Sonos brings spatial audio and Dolby Atmos to its latest speaker, adding further flexibility to the Sonos ecosystem. But how does it perform? Our trusty trade reviewer, Richard Stevenson, takes a listen.
The Era 300 join’s Sonos’ third generation of connected speakers, bringing with it multi-driver immersive audio including Dolby Atmos, voice controlled smart-speaker functionality and a raft of Sonos system-specific integration features. Yet outside of a Sonos ecosystem, the Era 300 is hobbled by design to keep things in the family, limiting its integration options for larger projects.
Supplied in a neat card box with built-in slide-clips, the Era 300 exudes an ‘Appleness’ of design from packing upwards that few other brands can touch. That extends to the unique shape, solid build quality, responsive touch control and slick app. Form follows function and a quick look at the exploded animation on Sonos’s website reveals a six-driver array. This is configured as tweeter and woofer either side, plus a tweeter each for firing upwards for overhead and spatial effects and forward for vocals and dialogue – each with its own Class D amp.
Alexa integration comes courtesy of a far-field mic that has a physical on-off switch on the back, but there is no Google Assistant or Chromecast support.
A compact overall size makes it easy to place on a tabletop or an optional Sonos stand, which – given its potential use scenarios – is well conceived. You can set up the Era 300 as a standalone speaker, leveraging its multi-channel/multi-driver array to create stereo to surround sound audio, pair them as left/right main stereo speakers or even use them as rear channels to accompany the Sonos Arc Soundbar.
While using two Era 300s as rear speakers may seem a little over-kill when more compact and lower cost alternatives in the Sonos range (Era 100 or One SL) can do the job, it’s an excellent trade up. The added power and multi-direction speaker array of the Era 300 make it a big and easily demonstrable, sonic upgrade for relatively little outlay over the other choices. Add a Sonos sub or maybe two and you could create a fully amplified, 7.2.4 system without a single speaker cable to be seen. Sonos’ neat stands and wall bracket options for the Era 300 make that even easier.
Alongside WiFi 6 and Bluetooth, connectivity is limited to Sonos’ signature right-angle moulded fig-8 power lead and a single USB-C port. There is no HDMI so no eARC, ensuring if you want to bolster a TV’s sound with Sonos, you will need one of its dedicated soundbars.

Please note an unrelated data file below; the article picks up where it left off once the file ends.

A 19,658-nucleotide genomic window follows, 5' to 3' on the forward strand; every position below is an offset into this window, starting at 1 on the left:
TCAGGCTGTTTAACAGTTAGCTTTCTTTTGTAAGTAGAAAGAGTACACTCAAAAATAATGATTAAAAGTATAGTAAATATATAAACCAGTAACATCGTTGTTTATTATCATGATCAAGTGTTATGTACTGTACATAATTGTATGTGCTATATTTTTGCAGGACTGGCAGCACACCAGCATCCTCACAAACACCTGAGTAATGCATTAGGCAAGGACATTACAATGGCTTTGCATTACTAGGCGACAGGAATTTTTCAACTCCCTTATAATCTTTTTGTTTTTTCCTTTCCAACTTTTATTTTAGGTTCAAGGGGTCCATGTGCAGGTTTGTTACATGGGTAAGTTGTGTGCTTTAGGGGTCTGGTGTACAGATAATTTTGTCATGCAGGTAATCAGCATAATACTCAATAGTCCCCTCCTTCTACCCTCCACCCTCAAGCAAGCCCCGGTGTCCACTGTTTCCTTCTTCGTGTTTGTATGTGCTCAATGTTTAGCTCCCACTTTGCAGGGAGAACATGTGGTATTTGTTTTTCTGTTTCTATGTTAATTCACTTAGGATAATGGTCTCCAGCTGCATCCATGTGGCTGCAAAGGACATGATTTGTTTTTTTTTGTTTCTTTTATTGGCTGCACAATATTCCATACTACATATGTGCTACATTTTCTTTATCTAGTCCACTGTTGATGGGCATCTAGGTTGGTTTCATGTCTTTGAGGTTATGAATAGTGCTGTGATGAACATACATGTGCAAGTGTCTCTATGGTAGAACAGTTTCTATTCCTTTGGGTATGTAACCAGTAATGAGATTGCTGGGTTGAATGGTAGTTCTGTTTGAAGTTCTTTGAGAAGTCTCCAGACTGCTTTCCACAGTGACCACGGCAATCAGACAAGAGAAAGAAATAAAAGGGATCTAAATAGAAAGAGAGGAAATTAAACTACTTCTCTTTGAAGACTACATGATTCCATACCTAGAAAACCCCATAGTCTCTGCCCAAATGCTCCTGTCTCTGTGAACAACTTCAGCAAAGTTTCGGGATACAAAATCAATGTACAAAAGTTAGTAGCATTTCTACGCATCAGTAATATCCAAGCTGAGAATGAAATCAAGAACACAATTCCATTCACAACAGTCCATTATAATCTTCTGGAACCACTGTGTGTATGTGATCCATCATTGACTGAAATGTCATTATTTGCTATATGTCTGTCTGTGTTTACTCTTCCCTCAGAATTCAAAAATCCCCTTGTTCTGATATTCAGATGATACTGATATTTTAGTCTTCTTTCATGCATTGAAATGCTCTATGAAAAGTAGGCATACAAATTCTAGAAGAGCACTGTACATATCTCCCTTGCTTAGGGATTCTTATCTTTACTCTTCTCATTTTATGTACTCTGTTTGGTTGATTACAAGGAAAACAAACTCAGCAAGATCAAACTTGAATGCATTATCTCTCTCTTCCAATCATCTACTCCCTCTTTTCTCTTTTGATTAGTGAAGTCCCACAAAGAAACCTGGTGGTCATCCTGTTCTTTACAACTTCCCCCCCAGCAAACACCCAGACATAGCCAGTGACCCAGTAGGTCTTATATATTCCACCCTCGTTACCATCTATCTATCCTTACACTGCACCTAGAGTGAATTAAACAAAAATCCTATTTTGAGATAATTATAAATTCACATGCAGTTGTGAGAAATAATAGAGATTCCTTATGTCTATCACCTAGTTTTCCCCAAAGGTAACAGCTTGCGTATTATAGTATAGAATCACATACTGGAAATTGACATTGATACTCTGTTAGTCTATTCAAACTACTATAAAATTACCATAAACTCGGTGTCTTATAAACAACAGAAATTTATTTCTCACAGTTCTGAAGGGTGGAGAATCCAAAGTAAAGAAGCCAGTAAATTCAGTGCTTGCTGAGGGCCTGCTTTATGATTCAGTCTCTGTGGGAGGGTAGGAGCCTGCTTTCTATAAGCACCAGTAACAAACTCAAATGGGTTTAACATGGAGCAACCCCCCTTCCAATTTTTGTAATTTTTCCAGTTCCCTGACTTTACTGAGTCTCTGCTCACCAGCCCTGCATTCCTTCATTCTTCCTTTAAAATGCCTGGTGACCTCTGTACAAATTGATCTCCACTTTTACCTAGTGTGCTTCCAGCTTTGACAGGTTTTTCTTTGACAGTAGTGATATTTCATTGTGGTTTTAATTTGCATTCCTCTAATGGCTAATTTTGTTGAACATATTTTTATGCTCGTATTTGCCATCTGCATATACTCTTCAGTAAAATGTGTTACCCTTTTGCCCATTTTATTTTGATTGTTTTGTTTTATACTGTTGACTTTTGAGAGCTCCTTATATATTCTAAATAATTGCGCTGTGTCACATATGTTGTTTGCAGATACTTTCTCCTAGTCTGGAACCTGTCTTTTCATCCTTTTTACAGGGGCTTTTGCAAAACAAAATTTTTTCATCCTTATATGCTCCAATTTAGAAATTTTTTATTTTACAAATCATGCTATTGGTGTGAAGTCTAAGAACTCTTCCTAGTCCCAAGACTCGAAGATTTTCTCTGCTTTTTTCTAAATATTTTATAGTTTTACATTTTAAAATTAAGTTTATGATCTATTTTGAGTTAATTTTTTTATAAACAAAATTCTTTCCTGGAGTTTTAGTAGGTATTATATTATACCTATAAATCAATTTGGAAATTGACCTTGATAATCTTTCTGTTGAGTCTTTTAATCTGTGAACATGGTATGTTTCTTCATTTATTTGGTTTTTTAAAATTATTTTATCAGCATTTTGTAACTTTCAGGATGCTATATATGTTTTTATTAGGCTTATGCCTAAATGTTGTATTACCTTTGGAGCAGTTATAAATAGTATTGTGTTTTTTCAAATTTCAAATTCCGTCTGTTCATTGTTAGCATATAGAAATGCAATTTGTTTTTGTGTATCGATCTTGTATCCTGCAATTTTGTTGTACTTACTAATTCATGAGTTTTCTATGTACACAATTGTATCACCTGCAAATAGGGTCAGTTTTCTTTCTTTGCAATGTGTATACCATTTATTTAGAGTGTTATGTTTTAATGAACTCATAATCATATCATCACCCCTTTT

The USB-C port can, with a suitable optional Sonos adapter, offer a single analogue connection or hardwired Ethernet. Don’t get too excited by the latter however, as native immersive audio like Dolby Atmos music can only be streamed over Wi-Fi and even then only through Apple or Amazon music services (not Tidal) and even then only via the Sonos app not directly via AirPlay or Bluetooth. That is a niggly extra layer of faff for those looking specifically for spatial audio tracks. Nor is there any open IP control driver/protocol over the Ethernet connection as Sonos IP control requires knowledge and licensing of the Sonos API.
The Sonos app has something of a marmite reputation, but I personally like 99% of its UI and setting up the Era 300, particularly if you are simply adding it to an existing Sonos set-up, is very slick.
Aforementioned foibles aside, retailing at £449 in either black or white, the Era 300 is a sonic bargain. The scale of the sound and bass punch is frankly astounding from such a small relatively inexpensive box of tricks, and this is backed up with enviable clarity and brilliant spatial imaging. As a single speaker placed symmetrically in a room to maximise driver directivity, it creates a wholly convincing spatial effect with even stereo music and is quite the eye opener with true spatial audio. Apple Music is probably the easiest way get dedicated spatial audio recorded tracks, and limited Apple Music functionality within the Sonos app aside, it delivers great results and even glosses over some of the distinctly dodgy spatial mixes.
ON ME ED…
Ed Sheeran’s mellow Eyes Closed leverages the space and clarity in the track’s mix, with the vocal remaining front soundstage and rhythm filling the room. The bass line kicks in when Ed hits the chorus and it is a thoroughly musical and engaging experience. The spatial remaster of Goodbye Yellow Brick Road is not the best but the Era 300 manages to make it sound better integrated than a discrete 7.1.4 system and delivers Elton’s unmistakable timbre and clarity. We are yet to test a stereo pair of Era 300’s but the omens for an impressive stereo system are good.
For installers, Sonos always represents either an ecosystem with annoying compromises or a slick, easy to install, robust and relatively low cost multi-room audio and AV solution. The Era 300 fits perfectly into that mould, yet elevates the performance considerably along the way. As a stand alone speaker, it’s a very neat plug-and-play speaker for secondary rooms, assuming the home is running Sonos architecture for multiroom.
Perhaps even more appealing is for AV installs. A pair of Era 300s would be the ideal partner to an Arc and Sub, creating a very cost effective wireless 7.1.4 system – with only some mains cables to hide. That could be bolted into a TV room with minimal décor disruption and eliminates the need, or the end-user complexity, of a high-tech AVR.
Sonos is never going to be the panacea for true high-performance AV, but if the customer’s budget is tight, the Era 300 adds real flexibility and exceptional sound to the Sonos eco system.